Wednesday, September 17, 2014

Great News: India's first DRM receiver!

Indian manufacturer Avion Electronics debuted their first DRM receiver at this week's IBC in Amsterdam. See more photos from the Consortium here.

Communications System Incorporated director Ankit Agrawal was quoted as saying:

"Our receiver performed very well and its audio quality, extra features and ease of use received a lot of positive feedback.  IBC participants particularly liked the extended battery life of the receiver and its emergency warning capability.  With small adjustments we plan to make the receiver available for order in the next few months...

(The new AV-DR -1401 is a ) stereo model (that) can receive digital DRM SW and MW, as well as analogue AM and FM, and offers some of the extra features that make digital superior to analogue, including more choice in perfect sound (MPEG audio), multimedia applications and local interactive text and media (Journaline), automatic tuning by station rather than frequency, and emergency alert capability."

Price and availability details will be forthcoming. See the DRM Consortium September newsletter for further details. DRMNA will work for an interview with Mr. Agarwal and hopefully a review model in the near future.

Tuesday, September 16, 2014

NRSC - take a look at DRM for MW!

This Radio World article talks about the NRSC and their "impact". How about they check-out the impact of allowing DRM on MW in the USA?

In fact, this BBC study on Project Mayflower might just tell them what they need to know. Even at modest power levels, DRM works well and sounds better than AM!

This is one of many documents that plead our case - that DRM is the digital solution for the mediumwave and shortwave bands.

Let Radio World know what you think about DRM! Perhaps the FCC and NRSC will get the picture and allow DRM to be tested head-to-head with IBOC on the AM/MW broadcast band.

Wednesday, September 3, 2014

Monday, August 4, 2014

Bad news from BBG

It looks like the worst for VOA and affiliated US government shortwave broadcasting. Per their recent report, the listening situation is dire - further causing reductions to most of these services. In addition, the axe falls for BBG using DRM:

"Digital shortwave, or Digital Radio Mondiale (DRM), is unlikely to become an established mass media distribution methodology in enough of the BBG’s current or future markets to justify the costs."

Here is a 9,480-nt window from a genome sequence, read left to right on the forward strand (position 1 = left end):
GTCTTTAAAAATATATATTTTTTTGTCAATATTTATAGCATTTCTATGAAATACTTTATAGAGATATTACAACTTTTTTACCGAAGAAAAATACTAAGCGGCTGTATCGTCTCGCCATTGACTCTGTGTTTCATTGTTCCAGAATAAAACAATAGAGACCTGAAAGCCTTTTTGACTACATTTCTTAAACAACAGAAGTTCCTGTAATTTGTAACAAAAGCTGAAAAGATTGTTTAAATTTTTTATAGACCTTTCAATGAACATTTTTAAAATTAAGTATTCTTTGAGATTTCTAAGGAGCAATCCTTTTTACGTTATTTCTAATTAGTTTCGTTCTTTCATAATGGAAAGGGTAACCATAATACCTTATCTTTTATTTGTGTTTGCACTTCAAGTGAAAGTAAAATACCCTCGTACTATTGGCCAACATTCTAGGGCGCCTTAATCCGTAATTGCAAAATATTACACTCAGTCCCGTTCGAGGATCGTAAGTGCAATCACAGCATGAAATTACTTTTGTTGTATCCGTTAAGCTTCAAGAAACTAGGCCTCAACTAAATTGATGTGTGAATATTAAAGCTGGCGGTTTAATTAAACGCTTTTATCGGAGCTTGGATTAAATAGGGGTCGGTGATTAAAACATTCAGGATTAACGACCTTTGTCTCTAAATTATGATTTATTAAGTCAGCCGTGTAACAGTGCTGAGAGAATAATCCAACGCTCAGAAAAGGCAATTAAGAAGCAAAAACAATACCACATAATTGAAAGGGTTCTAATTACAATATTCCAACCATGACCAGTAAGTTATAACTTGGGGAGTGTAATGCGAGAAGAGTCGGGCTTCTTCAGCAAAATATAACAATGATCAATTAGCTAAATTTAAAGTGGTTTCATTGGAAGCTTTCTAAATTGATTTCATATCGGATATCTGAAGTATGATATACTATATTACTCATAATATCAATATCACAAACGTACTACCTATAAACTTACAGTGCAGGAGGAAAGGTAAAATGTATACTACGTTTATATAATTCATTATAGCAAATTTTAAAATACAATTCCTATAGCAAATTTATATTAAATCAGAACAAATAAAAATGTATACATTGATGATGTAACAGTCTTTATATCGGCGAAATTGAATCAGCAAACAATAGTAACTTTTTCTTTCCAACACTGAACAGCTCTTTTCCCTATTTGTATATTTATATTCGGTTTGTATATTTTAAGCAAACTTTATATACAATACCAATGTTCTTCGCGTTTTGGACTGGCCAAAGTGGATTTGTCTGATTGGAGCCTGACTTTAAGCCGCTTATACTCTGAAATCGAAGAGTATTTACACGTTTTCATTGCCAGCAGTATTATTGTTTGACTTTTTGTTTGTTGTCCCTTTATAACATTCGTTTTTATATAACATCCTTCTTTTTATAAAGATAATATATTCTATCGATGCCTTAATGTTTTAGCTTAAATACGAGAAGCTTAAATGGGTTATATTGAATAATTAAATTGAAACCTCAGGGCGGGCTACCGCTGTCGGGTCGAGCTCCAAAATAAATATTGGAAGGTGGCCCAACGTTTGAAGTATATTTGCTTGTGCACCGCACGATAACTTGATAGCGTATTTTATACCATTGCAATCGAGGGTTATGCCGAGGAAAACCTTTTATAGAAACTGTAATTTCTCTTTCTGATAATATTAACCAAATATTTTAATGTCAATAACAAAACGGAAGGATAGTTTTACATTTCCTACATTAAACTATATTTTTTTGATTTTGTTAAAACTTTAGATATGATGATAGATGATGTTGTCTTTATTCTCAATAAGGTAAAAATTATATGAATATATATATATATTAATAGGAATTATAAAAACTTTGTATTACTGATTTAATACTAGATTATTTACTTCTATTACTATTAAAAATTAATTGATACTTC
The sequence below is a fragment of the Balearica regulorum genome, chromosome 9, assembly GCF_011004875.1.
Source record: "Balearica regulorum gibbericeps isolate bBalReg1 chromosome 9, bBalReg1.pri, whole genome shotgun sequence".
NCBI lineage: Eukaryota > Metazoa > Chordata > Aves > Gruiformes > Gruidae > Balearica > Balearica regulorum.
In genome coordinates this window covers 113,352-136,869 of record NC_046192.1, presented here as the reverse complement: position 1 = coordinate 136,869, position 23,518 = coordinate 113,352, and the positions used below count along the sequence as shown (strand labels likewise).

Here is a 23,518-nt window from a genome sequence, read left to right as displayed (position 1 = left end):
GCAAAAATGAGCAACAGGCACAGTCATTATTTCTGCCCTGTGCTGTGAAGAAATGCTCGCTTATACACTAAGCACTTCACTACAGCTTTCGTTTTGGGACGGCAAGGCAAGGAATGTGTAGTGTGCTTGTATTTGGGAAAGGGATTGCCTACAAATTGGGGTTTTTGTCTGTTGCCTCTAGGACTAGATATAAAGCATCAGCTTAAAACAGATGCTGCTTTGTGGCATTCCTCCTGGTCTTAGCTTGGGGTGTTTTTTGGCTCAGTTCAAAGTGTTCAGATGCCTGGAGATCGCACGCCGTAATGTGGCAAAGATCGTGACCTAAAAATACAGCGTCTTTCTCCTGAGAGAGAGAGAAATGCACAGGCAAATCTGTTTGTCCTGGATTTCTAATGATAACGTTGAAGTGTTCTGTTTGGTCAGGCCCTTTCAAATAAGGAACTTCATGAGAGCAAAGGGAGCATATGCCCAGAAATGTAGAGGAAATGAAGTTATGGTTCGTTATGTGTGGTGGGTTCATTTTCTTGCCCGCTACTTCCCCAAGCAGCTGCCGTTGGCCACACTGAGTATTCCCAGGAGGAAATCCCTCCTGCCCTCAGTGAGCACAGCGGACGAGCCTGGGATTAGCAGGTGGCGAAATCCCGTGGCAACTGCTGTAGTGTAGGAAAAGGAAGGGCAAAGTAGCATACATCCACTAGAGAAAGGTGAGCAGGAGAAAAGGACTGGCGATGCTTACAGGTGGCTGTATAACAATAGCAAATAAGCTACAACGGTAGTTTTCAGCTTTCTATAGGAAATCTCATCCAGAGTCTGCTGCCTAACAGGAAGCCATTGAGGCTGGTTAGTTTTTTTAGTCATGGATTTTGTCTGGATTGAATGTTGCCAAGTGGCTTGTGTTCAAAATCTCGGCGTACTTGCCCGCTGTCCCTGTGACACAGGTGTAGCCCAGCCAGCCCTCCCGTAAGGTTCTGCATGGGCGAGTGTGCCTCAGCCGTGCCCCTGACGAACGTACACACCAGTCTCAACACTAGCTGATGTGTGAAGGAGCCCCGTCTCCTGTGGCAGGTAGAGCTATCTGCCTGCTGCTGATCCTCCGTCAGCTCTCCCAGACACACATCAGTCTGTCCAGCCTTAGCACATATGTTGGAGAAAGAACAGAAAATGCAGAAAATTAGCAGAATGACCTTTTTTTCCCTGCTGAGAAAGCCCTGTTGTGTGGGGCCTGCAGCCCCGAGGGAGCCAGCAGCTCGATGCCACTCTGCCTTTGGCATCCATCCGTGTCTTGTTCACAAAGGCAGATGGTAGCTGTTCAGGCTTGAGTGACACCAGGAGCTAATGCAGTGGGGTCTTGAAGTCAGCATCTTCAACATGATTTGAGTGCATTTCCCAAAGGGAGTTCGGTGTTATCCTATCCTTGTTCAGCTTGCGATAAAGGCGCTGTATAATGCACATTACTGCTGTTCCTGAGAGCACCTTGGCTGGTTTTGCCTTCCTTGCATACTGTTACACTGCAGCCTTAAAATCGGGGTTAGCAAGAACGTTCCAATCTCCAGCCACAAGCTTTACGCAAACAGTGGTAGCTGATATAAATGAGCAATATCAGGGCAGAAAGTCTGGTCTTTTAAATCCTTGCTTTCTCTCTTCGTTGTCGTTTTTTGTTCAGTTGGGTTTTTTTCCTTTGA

I suggest you  save yourself time, by reading this brief synopsis, but if you are into self-harm here is the full report. I'm beginning to think that shortwave in general and DRM in particular need some strong medicine to be successful, and FAST!

As a side note, the report indicates that India is backing away from it "wholesale" conversion to DRM. India has been touted as the one case where DRM could really make a difference. Let's hope that the writers of this report are just plain wrong on that score, but I have no reason to question their understanding of the situation.

Wednesday, July 23, 2014

More shortwave casualties in the Pacific (and around the world)

Bad news comes in threes. Radio Australia is about to be impacted by huge reductions which will leave Pacific islands without regional content. Here is an interesting article which lays out the cuts.

A week or so ago, I noted that Radio New Zealand schedule shows that they are reducing their DRM broadcasts that serve as feeders for local FMs on these same islands.

Why is it that none of the "smartest people" in the developed world are able to understand that they remain the privileged around the globe? Just over one-third of the population of our "big blue marble" has Internet connectivity. The US government just made this same mistake with HR 4490 whereby IBB/BBG will be reducing shortwave.

I'm too small and too close to shortwave (a hobbyist) to be of any use to these wonks. Why isn't there outrage from on high? You'd think the old-time hawks in the US government would recognize these cuts for what they are - weakening our ability to spread the "gospel" of democracy and freedom. In addition, the cuts to services by our English speaking friends "down under" weaken their impact to Pacific island neighbors.